With the social security overhaul in the news lately, it's hard not to wonder if it will stick around for today's working generation. Many polls indicate that the younger workers believe that social security won't be there when they reach their retirement age. That is a worrisome notion for many of us who have paid into the system for years and continue to receive periodic reports from the government indicating the entitlement amounts when retirement comes around.
The sad fact is that the government is in a real quandary regarding this pillar of our society. Government spending continues to rise and the deficit is showing no signs of waning. It is only logical that the law makers begin to examine social security and make drastic adjustments to keep the system from unraveling.
For years government borrowing has been the de-facto answer to the incessant annual budget short-falls. But one can not believe that this can go on indefinitely. The vicious cycle of borrowing can not continue to support our insatiable appetite and the foreign entities that have been buying up our debt for years could begin to rethink their strategies vis-a-vis their investments in the US. If the US were a corporation, it's debt load would be an immense worry to the investors. At some point new monies will dry up, leaving the country with a hefty debt with no new sources of funding.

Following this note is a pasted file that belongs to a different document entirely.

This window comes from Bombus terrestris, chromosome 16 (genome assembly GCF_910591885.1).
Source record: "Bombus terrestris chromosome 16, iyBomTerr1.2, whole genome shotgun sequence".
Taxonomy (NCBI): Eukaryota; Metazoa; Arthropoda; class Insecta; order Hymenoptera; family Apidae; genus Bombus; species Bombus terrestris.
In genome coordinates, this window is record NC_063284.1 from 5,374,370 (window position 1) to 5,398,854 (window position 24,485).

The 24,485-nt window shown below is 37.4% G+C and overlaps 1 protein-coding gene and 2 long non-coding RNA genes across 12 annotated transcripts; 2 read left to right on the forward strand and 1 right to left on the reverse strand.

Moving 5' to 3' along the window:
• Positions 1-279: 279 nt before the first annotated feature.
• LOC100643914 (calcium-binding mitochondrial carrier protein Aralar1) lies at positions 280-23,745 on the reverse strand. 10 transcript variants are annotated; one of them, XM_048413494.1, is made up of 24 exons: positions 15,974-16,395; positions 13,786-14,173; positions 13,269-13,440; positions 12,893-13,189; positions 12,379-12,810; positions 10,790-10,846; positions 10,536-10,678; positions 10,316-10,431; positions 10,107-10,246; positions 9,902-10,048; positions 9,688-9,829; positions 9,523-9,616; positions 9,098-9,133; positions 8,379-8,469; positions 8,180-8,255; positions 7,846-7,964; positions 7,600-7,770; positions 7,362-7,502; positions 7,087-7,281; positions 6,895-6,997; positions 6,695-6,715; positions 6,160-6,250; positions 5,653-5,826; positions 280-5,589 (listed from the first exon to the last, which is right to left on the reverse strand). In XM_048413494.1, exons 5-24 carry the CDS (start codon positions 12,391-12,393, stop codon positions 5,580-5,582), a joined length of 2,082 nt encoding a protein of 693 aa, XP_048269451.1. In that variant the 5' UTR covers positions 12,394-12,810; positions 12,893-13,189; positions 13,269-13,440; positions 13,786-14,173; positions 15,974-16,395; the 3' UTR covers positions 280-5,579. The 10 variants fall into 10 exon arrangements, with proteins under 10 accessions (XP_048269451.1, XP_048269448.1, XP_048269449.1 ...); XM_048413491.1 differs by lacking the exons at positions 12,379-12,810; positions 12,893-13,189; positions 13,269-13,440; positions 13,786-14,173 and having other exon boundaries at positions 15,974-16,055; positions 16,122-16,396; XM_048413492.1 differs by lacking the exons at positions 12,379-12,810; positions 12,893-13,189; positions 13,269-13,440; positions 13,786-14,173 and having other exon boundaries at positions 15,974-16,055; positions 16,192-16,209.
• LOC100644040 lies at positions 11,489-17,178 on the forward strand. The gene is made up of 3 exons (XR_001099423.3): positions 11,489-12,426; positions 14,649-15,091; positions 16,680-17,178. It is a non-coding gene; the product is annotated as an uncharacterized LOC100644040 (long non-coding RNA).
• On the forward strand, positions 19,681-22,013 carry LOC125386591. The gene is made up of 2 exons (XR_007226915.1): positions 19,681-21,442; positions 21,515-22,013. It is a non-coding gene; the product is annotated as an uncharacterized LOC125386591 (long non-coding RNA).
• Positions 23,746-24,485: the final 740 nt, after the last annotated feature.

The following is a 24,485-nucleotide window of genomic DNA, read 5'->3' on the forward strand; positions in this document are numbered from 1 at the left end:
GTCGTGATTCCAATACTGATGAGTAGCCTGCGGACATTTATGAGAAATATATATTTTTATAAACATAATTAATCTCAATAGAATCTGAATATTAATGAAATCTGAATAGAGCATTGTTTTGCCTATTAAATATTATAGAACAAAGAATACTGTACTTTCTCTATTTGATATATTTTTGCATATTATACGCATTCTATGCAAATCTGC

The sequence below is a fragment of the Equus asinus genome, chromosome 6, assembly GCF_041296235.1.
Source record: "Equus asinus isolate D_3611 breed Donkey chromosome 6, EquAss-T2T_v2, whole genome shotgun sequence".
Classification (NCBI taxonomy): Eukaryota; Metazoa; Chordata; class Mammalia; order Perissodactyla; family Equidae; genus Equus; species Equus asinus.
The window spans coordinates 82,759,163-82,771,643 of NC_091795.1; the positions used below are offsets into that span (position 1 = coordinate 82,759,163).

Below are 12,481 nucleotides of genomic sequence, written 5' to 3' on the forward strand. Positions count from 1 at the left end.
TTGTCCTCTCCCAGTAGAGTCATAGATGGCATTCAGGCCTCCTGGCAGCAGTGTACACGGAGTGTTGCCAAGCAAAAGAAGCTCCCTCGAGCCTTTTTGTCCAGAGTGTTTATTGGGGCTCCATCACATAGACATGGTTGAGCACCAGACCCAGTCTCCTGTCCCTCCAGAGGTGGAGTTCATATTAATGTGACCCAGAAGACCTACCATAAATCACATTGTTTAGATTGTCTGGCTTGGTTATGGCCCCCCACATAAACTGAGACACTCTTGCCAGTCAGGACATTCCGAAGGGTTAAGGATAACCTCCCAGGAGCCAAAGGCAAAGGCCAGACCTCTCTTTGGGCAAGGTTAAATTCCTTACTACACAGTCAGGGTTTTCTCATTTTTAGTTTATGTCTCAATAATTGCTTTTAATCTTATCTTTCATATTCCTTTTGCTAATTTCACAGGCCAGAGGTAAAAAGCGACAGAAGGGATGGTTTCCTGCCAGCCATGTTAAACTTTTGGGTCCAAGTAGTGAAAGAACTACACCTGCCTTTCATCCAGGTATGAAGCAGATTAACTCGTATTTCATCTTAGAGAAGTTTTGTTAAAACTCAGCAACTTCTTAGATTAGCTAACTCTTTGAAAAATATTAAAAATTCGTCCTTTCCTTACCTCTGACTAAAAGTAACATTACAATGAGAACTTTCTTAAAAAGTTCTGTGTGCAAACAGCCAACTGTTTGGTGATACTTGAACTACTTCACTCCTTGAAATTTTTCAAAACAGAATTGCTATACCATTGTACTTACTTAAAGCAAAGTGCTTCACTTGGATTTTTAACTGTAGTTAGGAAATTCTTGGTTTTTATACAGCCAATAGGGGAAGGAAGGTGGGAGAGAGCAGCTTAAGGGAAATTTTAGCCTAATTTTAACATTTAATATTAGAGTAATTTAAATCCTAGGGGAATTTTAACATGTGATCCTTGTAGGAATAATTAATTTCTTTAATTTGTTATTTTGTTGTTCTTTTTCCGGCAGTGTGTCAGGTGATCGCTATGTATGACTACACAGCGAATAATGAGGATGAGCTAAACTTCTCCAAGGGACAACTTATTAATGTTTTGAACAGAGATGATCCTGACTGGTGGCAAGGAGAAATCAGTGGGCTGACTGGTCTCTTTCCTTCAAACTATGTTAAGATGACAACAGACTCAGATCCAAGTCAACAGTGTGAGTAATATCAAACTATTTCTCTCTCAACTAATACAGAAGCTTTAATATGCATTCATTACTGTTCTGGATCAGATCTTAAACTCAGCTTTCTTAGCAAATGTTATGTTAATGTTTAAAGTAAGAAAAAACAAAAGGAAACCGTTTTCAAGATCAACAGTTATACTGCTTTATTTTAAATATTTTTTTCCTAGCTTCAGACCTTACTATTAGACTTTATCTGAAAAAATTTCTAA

This situation leaves the law makers no choice but to look at the current spending and curb as much of it as possible and social security provides a tempting target to that end. As the government begins to examine the current values held in retirement accounts such as 401k, IRA, and Roth, it could find justification in cutting or eliminating the social security program. The true tragedy here is that those of us who have been squirreling money away for our golden age might have been inadvertently digging a hole for ourselves in giving the government the justification to cut our future social security benefits, citing our alternate means of drawing funds during retirement. It will be an unjust treatment for those of us who have funded it all of our working lives, but when the going gets rough, it's always the working class who's left holding the bag.